Of course, other songs are downright terrific! Massive hooks propel the alternative-leaning and fast-paced ‘Shy Away‘ and the mental-health heavy, character-growth of ‘Choker‘ into rulers of the refrain-driven realm, creating two huge back-to-back early highlights for the LP. The ’90s-esque, low-key and moody closer ‘Redecorate‘ becomes the album’s greatest moment, with a very basic but effective instrumental, perfectly positioned as the final song to match the lyrics of someone about to die, suddenly wishing they could organise their worldly belongings – the physical stuff that makes up their personality – so those they leave behind aren’t burdened by the choice of keeping or throwing out their possessions. It’s that fear of leaving loose ends, telling the story of three different characters and their final thoughts: “I don’t want to go like this. At least let me clean my room.” It’s a grim metaphor but executed well. So much so that ‘Redecorate‘ is now one of my favourite songs of 2021.
Through all of this, the album tries to put on a quaint smile. Though a majority of the record isn’t positive and optimistic through natural means; much of it comes across as insufferably happy for the sake of it, like the band have been heavily dosed with Nitrous oxide. ‘Saturday‘ and ‘Good Day‘ reak of this the hardest, and while ‘Mulberry Street‘ has some endearing musical and lyrical suggestions that evoke youthful big-city dreams, it feels uneasily forced. I don’t blame the band or listeners for wanting a record like this in 2021. Shit’s bad no matter where you look in the world today, and escapism is a necessary coping mechanism for any individual from time to time. Yet ‘Scaled And Icy‘ feels like a cynical example of this; like a poor attempt at the popular “happy song, sad lyric” trope people clutch their pearls over like it’s the be-all-end-all of what makes something good. That’s an effective trope that’s been true of prior Twenty One Pilots releases, and one that’s always been well-intentioned and pulled off well by the duo before. Yet when applied here, when seen as a whole, it never feels as clever as they and their most ardent gate-keeping fans will think it is.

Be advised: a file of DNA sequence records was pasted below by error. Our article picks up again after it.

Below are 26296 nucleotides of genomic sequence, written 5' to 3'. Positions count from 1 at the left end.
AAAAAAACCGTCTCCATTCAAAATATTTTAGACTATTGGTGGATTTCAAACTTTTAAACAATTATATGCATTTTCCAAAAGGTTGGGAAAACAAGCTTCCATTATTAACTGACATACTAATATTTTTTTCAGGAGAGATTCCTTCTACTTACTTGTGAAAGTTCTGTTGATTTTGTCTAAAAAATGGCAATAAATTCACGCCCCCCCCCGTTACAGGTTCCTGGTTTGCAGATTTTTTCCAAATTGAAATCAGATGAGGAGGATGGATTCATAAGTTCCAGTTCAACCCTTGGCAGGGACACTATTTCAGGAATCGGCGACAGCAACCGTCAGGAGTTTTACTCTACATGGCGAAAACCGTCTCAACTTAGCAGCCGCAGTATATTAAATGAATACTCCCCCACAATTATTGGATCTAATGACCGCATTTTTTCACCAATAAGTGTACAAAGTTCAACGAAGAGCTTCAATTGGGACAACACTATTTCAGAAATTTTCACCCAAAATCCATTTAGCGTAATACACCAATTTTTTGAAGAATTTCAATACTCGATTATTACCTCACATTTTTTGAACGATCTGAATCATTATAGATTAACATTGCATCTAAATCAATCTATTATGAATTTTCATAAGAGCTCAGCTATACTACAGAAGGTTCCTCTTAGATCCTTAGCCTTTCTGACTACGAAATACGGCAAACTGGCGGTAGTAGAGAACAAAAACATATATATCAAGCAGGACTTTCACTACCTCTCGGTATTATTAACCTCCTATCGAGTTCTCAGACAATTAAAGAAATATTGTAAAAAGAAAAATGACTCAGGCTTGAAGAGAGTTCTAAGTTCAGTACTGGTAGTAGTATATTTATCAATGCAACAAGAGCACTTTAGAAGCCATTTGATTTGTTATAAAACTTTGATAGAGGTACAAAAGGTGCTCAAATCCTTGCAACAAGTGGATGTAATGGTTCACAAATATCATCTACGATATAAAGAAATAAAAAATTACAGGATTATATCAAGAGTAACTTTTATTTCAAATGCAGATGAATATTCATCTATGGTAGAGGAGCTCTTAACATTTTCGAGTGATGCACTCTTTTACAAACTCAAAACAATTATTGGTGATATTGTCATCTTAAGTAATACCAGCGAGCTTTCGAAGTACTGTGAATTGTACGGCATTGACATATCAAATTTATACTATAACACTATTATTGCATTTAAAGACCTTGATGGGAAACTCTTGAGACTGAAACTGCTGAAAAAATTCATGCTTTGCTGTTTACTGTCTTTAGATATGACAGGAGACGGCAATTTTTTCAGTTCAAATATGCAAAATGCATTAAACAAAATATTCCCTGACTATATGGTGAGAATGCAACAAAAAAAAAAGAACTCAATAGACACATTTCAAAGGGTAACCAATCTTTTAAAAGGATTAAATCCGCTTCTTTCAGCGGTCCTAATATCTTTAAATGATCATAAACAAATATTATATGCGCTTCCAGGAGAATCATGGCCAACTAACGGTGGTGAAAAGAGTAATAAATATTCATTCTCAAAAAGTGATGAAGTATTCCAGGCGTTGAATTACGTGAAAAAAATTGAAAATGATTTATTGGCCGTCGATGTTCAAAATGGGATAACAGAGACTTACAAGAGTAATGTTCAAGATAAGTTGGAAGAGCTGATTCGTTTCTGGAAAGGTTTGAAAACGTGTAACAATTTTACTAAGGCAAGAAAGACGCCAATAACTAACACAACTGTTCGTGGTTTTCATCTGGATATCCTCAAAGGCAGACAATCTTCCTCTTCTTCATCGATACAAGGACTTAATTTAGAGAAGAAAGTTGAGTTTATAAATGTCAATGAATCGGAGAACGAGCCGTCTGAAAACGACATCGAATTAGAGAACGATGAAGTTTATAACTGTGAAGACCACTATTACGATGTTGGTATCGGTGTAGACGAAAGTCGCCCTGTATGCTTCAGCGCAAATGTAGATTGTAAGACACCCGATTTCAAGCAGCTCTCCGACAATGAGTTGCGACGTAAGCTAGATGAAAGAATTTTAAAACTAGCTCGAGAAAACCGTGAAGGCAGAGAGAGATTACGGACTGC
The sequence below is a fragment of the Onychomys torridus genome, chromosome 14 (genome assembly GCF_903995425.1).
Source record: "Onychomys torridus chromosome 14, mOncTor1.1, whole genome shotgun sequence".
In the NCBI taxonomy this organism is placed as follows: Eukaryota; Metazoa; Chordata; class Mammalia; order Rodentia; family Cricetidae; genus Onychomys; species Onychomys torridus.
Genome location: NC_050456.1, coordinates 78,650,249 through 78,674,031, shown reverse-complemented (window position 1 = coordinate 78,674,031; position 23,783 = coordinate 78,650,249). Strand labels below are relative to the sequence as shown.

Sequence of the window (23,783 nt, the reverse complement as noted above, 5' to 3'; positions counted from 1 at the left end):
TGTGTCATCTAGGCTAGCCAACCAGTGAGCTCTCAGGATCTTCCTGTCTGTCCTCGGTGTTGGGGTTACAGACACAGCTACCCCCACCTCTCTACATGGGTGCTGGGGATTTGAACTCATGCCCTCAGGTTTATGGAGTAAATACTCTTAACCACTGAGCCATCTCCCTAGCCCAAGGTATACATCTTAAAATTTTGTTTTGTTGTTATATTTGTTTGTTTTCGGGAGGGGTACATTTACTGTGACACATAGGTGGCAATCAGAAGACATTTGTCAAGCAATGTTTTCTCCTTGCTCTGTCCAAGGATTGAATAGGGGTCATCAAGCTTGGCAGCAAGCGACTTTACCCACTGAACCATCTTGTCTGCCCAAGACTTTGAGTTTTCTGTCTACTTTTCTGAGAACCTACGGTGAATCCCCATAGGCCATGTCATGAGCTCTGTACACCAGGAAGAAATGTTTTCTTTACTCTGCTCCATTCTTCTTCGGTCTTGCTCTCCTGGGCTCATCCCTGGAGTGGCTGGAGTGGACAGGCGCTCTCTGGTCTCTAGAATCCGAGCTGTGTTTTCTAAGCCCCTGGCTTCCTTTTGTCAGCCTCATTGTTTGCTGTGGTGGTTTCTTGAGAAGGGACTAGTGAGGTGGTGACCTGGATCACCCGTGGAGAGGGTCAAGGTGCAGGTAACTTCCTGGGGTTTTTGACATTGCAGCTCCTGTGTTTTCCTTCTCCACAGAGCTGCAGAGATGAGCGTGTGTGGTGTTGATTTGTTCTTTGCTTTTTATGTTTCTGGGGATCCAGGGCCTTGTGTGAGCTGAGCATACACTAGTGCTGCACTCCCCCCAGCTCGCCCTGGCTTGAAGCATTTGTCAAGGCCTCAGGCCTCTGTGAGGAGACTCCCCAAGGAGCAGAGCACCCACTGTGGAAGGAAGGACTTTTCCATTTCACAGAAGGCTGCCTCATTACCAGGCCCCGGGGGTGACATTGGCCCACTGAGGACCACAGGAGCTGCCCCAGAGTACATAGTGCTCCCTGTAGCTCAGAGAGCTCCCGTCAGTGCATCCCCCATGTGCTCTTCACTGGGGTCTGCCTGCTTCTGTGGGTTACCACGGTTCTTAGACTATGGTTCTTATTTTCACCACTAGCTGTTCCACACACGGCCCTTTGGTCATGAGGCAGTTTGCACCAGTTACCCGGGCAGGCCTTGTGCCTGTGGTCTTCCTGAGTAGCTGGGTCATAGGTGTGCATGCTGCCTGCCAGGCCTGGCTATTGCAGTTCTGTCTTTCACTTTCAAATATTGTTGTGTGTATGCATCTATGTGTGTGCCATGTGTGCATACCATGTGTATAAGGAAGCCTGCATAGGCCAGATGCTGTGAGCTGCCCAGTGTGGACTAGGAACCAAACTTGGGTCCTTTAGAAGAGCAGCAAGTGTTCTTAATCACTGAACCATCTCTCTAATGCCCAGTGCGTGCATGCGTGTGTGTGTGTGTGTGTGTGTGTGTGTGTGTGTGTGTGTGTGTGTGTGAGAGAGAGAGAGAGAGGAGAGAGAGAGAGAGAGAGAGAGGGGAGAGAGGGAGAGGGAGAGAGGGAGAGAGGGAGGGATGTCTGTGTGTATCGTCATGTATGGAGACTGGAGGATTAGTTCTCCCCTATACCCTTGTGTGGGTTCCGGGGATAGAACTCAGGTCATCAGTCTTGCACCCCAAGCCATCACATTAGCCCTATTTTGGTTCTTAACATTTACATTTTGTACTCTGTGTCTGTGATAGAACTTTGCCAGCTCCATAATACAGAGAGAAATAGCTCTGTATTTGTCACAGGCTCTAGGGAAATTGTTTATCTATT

A fan-theory defence brought up to critics who’ve mentioned this record’s lamely digestible direction and less impacftul songwriting is that it’s a follow-on to the concept of ‘Trench‘. That it’s the band not worrying about that album’s protagonist, Clancy, as the pair are now in-universe being supposedly forced to write a safer, sappier and forgettable pop record by DEMA, the villainous organisation in that previous album’s story. Which is, might I just say, the worst fucking defence imaginable! To all conceptually driven artists: your music’s mythos and lore is not an excuse for poor songwriting and mediocre songs.
The likelier scenario is that Twenty One Pilots aimed for something a little different: to create overtly happy-sounding poppy music to contrast the bleak year that was 2020 amidst the ongoing Covid-19 pandemic when it was written in. To make something that was “scaled back and isolated” – the album’s full naming motif – to reflect that context better. Which is fine, and I’m not going to say that the band can’t or shouldn’t do that. Yet that’s manifested in an 11 song LP where half the tracks aren’t particularly memorable at best. At worst, certain cuts are painfully disposable, ringing hollow and feeling shallow.
While I will likely always love Twenty One Pilots, and have the time and interest for their past and future output, that enjoyment and interest will never turn into blind loyalty. As the overly safe and uninteresting boredom that exists behind much of ‘Scaled And Icy’ culminates in an extremely average mark on the duo’s mostly stellar track record. ‘Scaled And Icy’ simultaneously features two bonafide massive new hits (‘Shy Away’ and ‘Choker’), one of my favourite songs of not only Twenty One Pilots’ career but the whole goddamn year (‘Redecorate’), yet is marred by tolerable yet forced entries (‘Saturday,’ ‘Wilberry Street’) and totally dull songs that I genuinely forgot the names of until writing this review (‘Formidable,’ ‘Never Take It.’) Twenty One Pilots’ sixth album and it’s dry, synth-heavy and shoehorned indie-pop sound is the mixiest of mixed bags and I can see it being a highly divisive record.
Never Take It
‘Scaled And Icy’ is out now: